Photo Credit: Courtney Snow
A few years ago I had a conversation with Mike Smith about judging and comparing horses from different eras. Different years even. When Mike and I were in agreement about this, I knew I was in good company, and we were likely right. Mike is not only a Hall of Fame rider and one of the best ever, but he is also the winningest jockey in Breeders’ Cup history. More relevant to the aforementioned conversation is the fact he has been given a leg up on some all time greats, going back many years and generations. Heck, he won the Kentucky Derby on the son of a horse he lost the Kentucky Derby on.
Our contention was you really can’t compare horses from different years or generations if they have not faced each other on the racetrack. Resumes are one thing, lining them up in the gate another. Horses are competitive athletes. As such they often run to their competition. You just don’t know how two horses, or athletes will react and perform until they are in the ring, on the court, in the field, or in the gate together. You may think you do, but in reality you don’t.
What does this have to do with all the “this is a terrible crop of three-year old statements we hear”? I’ll get to that.
Mike Tyson in his prime was just about the most devastating heavyweight fighter we have seen. At that point in his career I can’t think of any fighter I think would have beaten him in the ring. When you look closely at it however, he was not knocking out boxers of the caliber Ali was, guys like Joe Louis was, pugilists like George Foreman, Ken Norton, Joe Frazier, Max Dempsey. He was knocking out guys who literally looked scared in the ring before they even touched gloves.
“He knocked one guy out three times with one punch.”
Nonetheless he is still considered by many to have been one of the best.
Tom Brady is considered the “GOAT” of quarterbacks, and it is hard to argue that is wrong. He has surpassed guys like Joe Montana, John Elway, Johnny Unitas and all the rest. He may be the “GOAT” or greatest of all time but do any of you think or believe he would even be able to get up and finish a game, let alone complete a pass, after taking some of the direct line drive shots to the knees by guys like Deacon Jones, Merlin Olsen, Mike Curtis, and Dick Butkus like Joe Namath did regularly?
Different eras and generations yield different competition, rules, and even speed and pace at which sports are contested. Comparing those who competed in their time to those who competed in different times is fun, interesting, makes for good conversation, but at the end of the day is probably meaningless as to who was better.
This year we had three different horses win the three triple crown races, the Kentucky Derby, the Preakness, and the Belmont Stakes. Before they even ran for the roses, you heard people stating how weak or poor this crop of three-year olds was. They may think they know, but they don’t.
Judging a three year old crop around the time of the Kentucky Derby is like betting a race without past performances. There is a lot more racing left to do including the year end Breeders’ Cup Championships. Further, who are they comparing the crop to in order to determine how good or bad it is? Crops from other eras or generations? Last I checked, a racehorse can only beat who is in the gate with them. Zenyatta didn’t beat anybody you’ll hear. I don’t know, it looks to me like she beat anyone they put in the gate with her except Blame and I am not sure if they ran that race 100 times she would not win 90 of them. Ruffian may be the best racehorse we ever saw, she didn’t beat much either.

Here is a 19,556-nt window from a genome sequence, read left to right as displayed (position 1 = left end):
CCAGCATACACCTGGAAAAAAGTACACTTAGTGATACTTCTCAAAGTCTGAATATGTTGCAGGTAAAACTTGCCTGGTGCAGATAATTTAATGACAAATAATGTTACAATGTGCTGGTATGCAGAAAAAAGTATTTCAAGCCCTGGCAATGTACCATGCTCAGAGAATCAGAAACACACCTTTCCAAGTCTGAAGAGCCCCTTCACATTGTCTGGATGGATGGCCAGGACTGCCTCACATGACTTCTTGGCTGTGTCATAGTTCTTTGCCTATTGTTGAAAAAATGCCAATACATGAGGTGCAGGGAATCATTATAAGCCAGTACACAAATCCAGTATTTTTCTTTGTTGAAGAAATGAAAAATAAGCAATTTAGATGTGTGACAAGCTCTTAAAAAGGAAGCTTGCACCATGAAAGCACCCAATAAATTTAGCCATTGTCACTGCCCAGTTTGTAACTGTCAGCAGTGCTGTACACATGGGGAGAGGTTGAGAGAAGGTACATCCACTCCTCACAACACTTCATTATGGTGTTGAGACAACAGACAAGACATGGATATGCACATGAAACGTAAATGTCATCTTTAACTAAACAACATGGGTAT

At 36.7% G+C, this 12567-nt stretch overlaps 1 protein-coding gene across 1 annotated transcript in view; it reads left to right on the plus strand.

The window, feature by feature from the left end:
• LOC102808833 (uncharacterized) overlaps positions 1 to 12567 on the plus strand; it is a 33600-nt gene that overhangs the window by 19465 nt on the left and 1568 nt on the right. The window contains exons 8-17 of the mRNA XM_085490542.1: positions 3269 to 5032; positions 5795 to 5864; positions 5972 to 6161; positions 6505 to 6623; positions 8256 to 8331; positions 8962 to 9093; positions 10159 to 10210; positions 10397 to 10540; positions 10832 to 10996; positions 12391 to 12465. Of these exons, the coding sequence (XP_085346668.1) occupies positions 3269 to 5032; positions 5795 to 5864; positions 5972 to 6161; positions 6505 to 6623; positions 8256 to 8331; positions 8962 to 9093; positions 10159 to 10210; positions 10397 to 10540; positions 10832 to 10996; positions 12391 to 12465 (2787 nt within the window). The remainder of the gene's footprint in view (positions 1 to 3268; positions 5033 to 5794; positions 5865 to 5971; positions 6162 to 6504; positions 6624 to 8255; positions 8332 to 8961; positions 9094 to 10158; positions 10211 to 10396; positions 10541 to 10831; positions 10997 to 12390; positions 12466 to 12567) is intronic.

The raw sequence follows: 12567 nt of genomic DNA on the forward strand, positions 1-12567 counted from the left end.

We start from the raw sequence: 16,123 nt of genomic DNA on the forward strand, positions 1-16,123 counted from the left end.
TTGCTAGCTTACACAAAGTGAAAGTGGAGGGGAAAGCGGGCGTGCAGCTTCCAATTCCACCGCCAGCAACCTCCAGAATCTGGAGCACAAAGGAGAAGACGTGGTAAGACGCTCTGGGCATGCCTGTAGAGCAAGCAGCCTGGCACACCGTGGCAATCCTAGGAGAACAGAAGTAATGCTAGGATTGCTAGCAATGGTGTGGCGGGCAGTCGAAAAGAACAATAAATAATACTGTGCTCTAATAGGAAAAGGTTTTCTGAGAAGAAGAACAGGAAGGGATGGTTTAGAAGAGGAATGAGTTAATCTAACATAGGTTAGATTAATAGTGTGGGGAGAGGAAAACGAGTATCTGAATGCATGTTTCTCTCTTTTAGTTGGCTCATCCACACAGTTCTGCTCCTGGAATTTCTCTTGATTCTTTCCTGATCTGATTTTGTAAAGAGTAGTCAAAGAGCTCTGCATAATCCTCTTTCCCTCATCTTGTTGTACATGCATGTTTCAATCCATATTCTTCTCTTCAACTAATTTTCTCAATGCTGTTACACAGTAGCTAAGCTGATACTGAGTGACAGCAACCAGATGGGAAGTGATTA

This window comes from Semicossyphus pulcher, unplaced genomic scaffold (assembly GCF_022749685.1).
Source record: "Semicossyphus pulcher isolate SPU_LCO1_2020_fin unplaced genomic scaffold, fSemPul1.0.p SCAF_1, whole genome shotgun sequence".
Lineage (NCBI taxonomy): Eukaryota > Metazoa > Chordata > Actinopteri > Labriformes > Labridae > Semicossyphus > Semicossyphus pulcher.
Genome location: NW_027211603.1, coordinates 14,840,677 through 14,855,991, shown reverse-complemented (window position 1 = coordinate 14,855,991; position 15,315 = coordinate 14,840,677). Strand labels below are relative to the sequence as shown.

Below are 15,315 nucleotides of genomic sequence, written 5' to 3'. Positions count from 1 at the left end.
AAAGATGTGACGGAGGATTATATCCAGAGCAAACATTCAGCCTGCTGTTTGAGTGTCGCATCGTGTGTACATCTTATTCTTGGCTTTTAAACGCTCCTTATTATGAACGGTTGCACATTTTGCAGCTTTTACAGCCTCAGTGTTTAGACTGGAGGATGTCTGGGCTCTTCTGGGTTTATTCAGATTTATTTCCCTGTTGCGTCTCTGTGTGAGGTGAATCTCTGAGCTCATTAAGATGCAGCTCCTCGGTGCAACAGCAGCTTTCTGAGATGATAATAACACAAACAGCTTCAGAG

My point is comparing and contrasting horses who have never raced each other is speculative, not definitive. It is all our respective opinions. It is the same with labeling a crop good or bad. Sure some crops wind up producing more accomplished runners resume wise, or more productive horses numbers wise, but are they really better? Can you say a horse from one of those less productive crops on paper would not draw away from the best one in the so called good crop? You may think you can, but that is why they run the race isn’t it?
“They” said it around Kentucky Derby time, and ” they” are saying it more now. This is a weak crop.
You have Code of Honor, a three year old in the Breeders’ Cup Classic with a shot at Horse of the Year should he win it. He has already won the Travers, and Jockey Club Gold Cup and may have won the Derby if it didn’t rain. War of Will, the Preakness is in the Breeders’ Cup Classic as is Math Wizard, the Pennsylvania Derby winner. Had Maximum Security not nearly died from a bad bout with Colic, he would have probably been in there too, making four three year olds in the Classic. Instead, he had to go easy and just beat older horses in a blistering 7 furlongs in the Bold Ruler at Belmont.
Weak crop they say.
Omaha Beach is in the Breeders’ Cup Mile, if not for an entrapped epiglottis he may have been in the Classic, that would have been an unprecedented five three-year olds in the big dance.
Weak crop, sure it is.
Improbable, Mr. Money, Hog Creek Hustle, Legends of War, Stubbins, and Spun to Run are all three year olds scheduled to run in Breeders’ Cup races. Had Bob Baffert elected to put Improbable in the Classic as opposed to the Mile, you’d have six horses from this weak crop in the biggest race of the year.
Bellafina, Covfefe, and Serengeti Empress, along with Dunbar Road are all three year old fillies competing in Breeders’ Cup races.
I am not so fast to label a crop weak, strong, or otherwise. This crop is doing a lot of good racing late in the year. How history will judge them remains to be seen. Calling them weak now is premature.
Nothing premature is ever good is it?